Researchers from the Frances Payne Bolton School of Nursing at Case Western Reserve University found that one year after 248 individuals completed a 12-week cardiac rehabilitation program following a heart attack, bypass surgery or angioplasty, only 37% exercised three times a week to keep their hearts healthy.
Women across the age groups were less inclined to make the healthy changes in comparison to men. Although all groups had a decline between months 9 and 12, younger men sustained healthy exercise patterns better than all the other groups.
"The study points out that interventions are needed to keep people exercising," said Mary Dolansky, assistant professor of nursing and the lead investigator on the study.
The research follows up on an assessment of individuals as they left a 12-week rehabilitation program to help cardiac patients make lifestyle changes in the area of exercise -- a major factor in improving heart health.
The nursing school's Associate Dean for Research Shirley Moore, the Edward J. & Louise Mellen Professor of Nursing and a member of the current research team, led the original study.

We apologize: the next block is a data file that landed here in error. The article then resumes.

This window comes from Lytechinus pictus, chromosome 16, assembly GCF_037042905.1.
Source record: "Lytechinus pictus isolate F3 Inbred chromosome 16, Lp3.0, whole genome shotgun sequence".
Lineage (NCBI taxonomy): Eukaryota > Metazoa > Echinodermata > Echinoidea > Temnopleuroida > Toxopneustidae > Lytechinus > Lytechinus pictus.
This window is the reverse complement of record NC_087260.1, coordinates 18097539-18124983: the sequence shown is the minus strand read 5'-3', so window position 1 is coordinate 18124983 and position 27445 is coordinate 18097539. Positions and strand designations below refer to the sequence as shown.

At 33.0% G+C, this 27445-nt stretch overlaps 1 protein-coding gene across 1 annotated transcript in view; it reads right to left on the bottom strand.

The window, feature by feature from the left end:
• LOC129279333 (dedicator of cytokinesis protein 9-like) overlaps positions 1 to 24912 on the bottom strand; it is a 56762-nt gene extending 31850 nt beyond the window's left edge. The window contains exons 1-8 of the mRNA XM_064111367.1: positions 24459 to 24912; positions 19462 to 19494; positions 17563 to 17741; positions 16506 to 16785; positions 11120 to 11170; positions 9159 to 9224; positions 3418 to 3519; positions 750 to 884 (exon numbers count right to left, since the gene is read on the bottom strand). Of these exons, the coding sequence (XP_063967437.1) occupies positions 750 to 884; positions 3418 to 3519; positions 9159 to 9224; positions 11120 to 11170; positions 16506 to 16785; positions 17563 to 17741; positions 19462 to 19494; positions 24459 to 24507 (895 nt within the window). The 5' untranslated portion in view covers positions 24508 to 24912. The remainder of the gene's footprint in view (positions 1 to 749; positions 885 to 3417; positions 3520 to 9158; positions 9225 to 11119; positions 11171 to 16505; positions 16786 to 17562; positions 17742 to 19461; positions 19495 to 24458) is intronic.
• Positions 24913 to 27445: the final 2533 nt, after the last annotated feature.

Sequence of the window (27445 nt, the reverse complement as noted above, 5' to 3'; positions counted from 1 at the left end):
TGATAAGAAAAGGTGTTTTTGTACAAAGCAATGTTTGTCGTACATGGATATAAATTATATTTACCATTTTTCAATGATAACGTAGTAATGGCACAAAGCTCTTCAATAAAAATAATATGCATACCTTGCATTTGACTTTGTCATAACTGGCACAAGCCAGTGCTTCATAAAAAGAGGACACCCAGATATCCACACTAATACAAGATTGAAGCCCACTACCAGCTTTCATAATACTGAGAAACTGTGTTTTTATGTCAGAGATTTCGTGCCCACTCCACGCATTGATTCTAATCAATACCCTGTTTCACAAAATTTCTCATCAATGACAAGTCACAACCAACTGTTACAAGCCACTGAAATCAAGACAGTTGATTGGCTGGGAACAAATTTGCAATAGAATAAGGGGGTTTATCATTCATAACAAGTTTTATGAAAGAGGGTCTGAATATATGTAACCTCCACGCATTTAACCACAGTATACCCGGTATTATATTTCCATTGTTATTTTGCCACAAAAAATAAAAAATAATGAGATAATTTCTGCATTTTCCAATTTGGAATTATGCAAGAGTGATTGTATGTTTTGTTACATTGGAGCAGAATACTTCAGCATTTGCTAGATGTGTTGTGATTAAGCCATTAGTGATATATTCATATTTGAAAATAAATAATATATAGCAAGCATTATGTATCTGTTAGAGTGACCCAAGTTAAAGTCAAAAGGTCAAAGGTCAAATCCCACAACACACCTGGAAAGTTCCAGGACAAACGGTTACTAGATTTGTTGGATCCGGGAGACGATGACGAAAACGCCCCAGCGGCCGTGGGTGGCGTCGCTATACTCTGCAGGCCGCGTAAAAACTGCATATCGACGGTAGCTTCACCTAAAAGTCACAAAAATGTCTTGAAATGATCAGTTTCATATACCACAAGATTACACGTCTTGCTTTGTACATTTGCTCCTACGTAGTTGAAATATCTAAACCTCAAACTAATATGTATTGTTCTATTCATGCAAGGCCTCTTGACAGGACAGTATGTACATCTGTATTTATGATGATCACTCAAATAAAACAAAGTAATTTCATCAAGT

Both studies are projects of the SMART (Self-Management Advancement through Research Translation Center, a National Institute of Nursing Research/National Institute of Health funded Center of Excellence to build the Science of Self-Management). This NIH-funded study is part of a longitudinal look at how people manage their chronic illnesses.
Dolansky said the new research study examined gender differences in three age groups: 60 years and younger, 61 to 71 years, and older than 71. Exercise patterns were recorded through heart monitors worn by the participants.
It was found that across the age groups women exercised less than men.
"Many women traditionally put caretaking of their families before their health needs," she said.
The oldest group of men exercised less than younger men.
"The downward trend over time concerns us -- especially since current guidelines suggest exercising five times a week," she said.
What might contribute to the decline in exercise over time for women is the initial optimistic outlook that exercise barriers, like care giving for family members, can be overcome, but in fact prevent them in time from continuing an exercise program.
"We need to understand why they stop exercising," she said.
Patients may need new interventions to realize this is a necessary lifelong change, Dolansky said.
Also contributing to the research were Jacqueline M. Charvat, project director, and Beth Stepanczuk, a medical student at CWRU. In addition to the NIH funding, support came through the American Federation of Aging Research's Medical Student Training in Aging Research Program Scholars and the National Center for Research Resources at NIH.
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